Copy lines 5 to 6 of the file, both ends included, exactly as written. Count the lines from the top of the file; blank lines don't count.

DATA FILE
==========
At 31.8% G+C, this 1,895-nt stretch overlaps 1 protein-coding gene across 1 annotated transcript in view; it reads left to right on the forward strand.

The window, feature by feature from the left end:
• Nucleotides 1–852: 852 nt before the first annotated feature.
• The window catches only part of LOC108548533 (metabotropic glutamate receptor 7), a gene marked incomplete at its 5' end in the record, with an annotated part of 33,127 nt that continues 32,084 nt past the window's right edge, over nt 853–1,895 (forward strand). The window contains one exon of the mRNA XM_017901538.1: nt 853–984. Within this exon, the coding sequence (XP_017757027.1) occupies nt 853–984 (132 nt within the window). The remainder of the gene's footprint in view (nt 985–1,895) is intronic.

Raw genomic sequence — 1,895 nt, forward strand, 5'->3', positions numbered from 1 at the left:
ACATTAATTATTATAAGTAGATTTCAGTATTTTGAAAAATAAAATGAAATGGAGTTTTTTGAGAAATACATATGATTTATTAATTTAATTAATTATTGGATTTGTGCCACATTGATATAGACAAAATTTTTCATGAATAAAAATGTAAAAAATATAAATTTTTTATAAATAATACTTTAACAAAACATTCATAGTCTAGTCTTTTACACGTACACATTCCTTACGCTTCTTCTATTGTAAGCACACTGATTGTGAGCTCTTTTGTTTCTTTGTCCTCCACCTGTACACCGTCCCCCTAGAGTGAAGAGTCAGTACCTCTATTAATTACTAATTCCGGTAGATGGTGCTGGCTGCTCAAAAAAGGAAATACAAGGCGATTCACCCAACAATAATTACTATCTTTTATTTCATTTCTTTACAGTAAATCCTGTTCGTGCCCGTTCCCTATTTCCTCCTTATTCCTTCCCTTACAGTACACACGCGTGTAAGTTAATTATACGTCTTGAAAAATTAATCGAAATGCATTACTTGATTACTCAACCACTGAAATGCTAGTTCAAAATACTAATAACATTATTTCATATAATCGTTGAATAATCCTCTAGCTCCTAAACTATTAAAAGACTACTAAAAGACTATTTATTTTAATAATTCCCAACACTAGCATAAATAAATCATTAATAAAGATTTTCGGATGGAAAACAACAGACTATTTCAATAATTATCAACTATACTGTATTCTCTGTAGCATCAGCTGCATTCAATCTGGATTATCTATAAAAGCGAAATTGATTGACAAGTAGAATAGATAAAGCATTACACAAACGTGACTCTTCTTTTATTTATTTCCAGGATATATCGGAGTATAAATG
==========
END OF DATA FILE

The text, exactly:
Raw genomic sequence — 1,895 nt, forward strand, 5'->3', positions numbered from 1 at the left:
ACATTAATTATTATAAGTAGATTTCAGTATTTTGAAAAATAAAATGAAATGGAGTTTTTTGAGAAATACATATGATTTATTAATTTAATTAATTATTGGATTTGTGCCACATTGATATAGACAAAATTTTTCATGAATAAAAATGTAAAAAATATAAATTTTTTATAAATAATACTTTAACAAAACATTCATAGTCTAGTCTTTTACACGTACACATTCCTTACGCTTCTTCTATTGTAAGCACACTGATTGTGAGCTCTTTTGTTTCTTTGTCCTCCACCTGTACACCGTCCCCCTAGAGTGAAGAGTCAGTACCTCTATTAATTACTAATTCCGGTAGATGGTGCTGGCTGCTCAAAAAAGGAAATACAAGGCGATTCACCCAACAATAATTACTATCTTTTATTTCATTTCTTTACAGTAAATCCTGTTCGTGCCCGTTCCCTATTTCCTCCTTATTCCTTCCCTTACAGTACACACGCGTGTAAGTTAATTATACGTCTTGAAAAATTAATCGAAATGCATTACTTGATTACTCAACCACTGAAATGCTAGTTCAAAATACTAATAACATTATTTCATATAATCGTTGAATAATCCTCTAGCTCCTAAACTATTAAAAGACTACTAAAAGACTATTTATTTTAATAATTCCCAACACTAGCATAAATAAATCATTAATAAAGATTTTCGGATGGAAAACAACAGACTATTTCAATAATTATCAACTATACTGTATTCTCTGTAGCATCAGCTGCATTCAATCTGGATTATCTATAAAAGCGAAATTGATTGACAAGTAGAATAGATAAAGCATTACACAAACGTGACTCTTCTTTTATTTATTTCCAGGATATATCGGAGTATAAATG